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Analysis of Reciprocal-transfer Experiments to Estimate the Length of Phases having Different Responses to Temperature

Yin, Xinyou
Annals of botany 2008 v.101 no.4 pp. 603-611
Oryza sativa, cultivars, environmental factors, models, ontogeny, plant age, plant response, planting date, rice, temperature, time series analysis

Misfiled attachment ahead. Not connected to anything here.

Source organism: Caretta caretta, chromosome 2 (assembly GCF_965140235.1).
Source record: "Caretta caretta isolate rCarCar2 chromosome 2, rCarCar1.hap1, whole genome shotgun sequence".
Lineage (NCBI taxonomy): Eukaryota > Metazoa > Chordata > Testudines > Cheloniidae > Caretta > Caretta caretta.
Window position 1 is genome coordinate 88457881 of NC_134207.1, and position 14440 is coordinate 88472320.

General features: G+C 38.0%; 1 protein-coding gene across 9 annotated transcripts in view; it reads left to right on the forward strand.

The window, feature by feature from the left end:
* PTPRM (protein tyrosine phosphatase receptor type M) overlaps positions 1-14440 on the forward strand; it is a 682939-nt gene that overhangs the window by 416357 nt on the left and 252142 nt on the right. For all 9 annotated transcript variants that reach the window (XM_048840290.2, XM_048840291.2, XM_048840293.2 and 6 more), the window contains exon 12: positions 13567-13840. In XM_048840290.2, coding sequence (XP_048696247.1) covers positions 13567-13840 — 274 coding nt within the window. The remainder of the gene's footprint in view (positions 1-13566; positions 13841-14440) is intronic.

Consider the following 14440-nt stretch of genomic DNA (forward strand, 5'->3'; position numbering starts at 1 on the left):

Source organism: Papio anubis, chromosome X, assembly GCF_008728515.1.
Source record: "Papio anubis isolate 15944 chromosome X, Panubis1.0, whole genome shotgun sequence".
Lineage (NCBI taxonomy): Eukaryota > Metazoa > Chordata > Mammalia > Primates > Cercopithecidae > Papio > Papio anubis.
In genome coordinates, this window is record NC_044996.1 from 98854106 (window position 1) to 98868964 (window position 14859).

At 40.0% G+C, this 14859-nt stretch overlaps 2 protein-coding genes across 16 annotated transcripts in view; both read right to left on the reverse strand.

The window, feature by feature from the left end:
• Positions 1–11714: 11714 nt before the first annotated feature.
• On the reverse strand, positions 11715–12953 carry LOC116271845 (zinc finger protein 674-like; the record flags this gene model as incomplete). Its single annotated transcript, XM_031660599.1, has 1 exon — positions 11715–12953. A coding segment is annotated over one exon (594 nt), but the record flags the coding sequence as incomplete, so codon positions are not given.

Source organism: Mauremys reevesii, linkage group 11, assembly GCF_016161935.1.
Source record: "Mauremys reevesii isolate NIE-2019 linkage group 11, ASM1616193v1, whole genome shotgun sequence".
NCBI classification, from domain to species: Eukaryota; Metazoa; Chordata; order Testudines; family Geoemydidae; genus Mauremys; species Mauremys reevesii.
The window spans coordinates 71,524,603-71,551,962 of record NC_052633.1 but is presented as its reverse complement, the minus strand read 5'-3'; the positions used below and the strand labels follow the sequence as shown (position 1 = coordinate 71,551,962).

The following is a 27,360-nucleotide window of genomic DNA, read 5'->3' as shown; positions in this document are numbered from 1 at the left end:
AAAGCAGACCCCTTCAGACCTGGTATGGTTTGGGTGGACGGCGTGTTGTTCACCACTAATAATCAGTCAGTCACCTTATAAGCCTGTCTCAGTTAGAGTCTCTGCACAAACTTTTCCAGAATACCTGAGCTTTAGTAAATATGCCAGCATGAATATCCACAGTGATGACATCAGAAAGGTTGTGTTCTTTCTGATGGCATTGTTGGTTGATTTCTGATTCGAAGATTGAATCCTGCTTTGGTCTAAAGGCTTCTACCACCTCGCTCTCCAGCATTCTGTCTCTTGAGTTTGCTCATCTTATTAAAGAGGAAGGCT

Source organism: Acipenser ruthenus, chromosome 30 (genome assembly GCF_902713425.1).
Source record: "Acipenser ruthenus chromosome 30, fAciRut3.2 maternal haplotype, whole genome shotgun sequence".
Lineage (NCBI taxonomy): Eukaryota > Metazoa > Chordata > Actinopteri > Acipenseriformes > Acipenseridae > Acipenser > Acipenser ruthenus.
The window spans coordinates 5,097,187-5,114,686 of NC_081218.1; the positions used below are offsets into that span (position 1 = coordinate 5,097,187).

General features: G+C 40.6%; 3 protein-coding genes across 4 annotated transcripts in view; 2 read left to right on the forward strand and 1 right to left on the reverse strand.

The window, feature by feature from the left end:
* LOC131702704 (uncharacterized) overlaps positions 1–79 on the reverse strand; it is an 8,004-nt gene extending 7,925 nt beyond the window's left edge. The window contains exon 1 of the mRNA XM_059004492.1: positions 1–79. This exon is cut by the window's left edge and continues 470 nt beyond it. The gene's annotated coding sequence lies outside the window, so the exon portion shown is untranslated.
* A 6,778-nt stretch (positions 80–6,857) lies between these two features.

BACKGROUND AND AIMS: The responsiveness of plant ontogeny to temperature may change with plant age. These changes may best be identified by experiments in which individual plants are transferred in a time series from low temperature (LT) to high temperature (HT), and vice versa. Any change in the value of the slope for a plot of the duration taken to complete a developmental phase against time of transfer (either LT to HT or HT to LT) will indicate a change in the temperature responsiveness of development, and the time at which this change occurs. The analysis of this type of reciprocal-transfer experiment is usually performed by regression for each of the visually identified linear sub-phases, separately for the data for LT-to-HT and for HT-to-LT transfers. Here, a mathematical approach is presented using a single curve-fitting procedure. METHODS: Both LT-to-HT and HT-to-LT transfers are combined in a single curve-fitting procedure. This new, combined approach is illustrated using a published data set for three rice (Oryza sativa) cultivars, where the pre-flowering duration is divided into three sub-phases, and temperature responsiveness is generally stronger during the second than the first and third sub-phases. RESULTS AND CONCLUSIONS: This new model approach provides an objective method, relative to the separate analyses, for assigning data points to a particular sub-phase. Plausible parameter values can be obtained from capturing the whole data of both sets of transfers, which otherwise could not be obtained from the separate-analysis method. Furthermore, the length of sub-phases identified from the LT-to-HT transfers is consistent, in terms of its response to temperature, with that identified from the HT-to-LT transfers. Re-analysis of the published rice data using the new approach reveals that in addition to temperature sensitivity, the optimum temperature of pre-flowering development may vary with plant age. The new approach gives rise to a generalized model for the analysis of reciprocal transfer experiments to quantify age-dependent changes of response of plants (and potentially insects) to any environmental variables that have a significant impact on their development.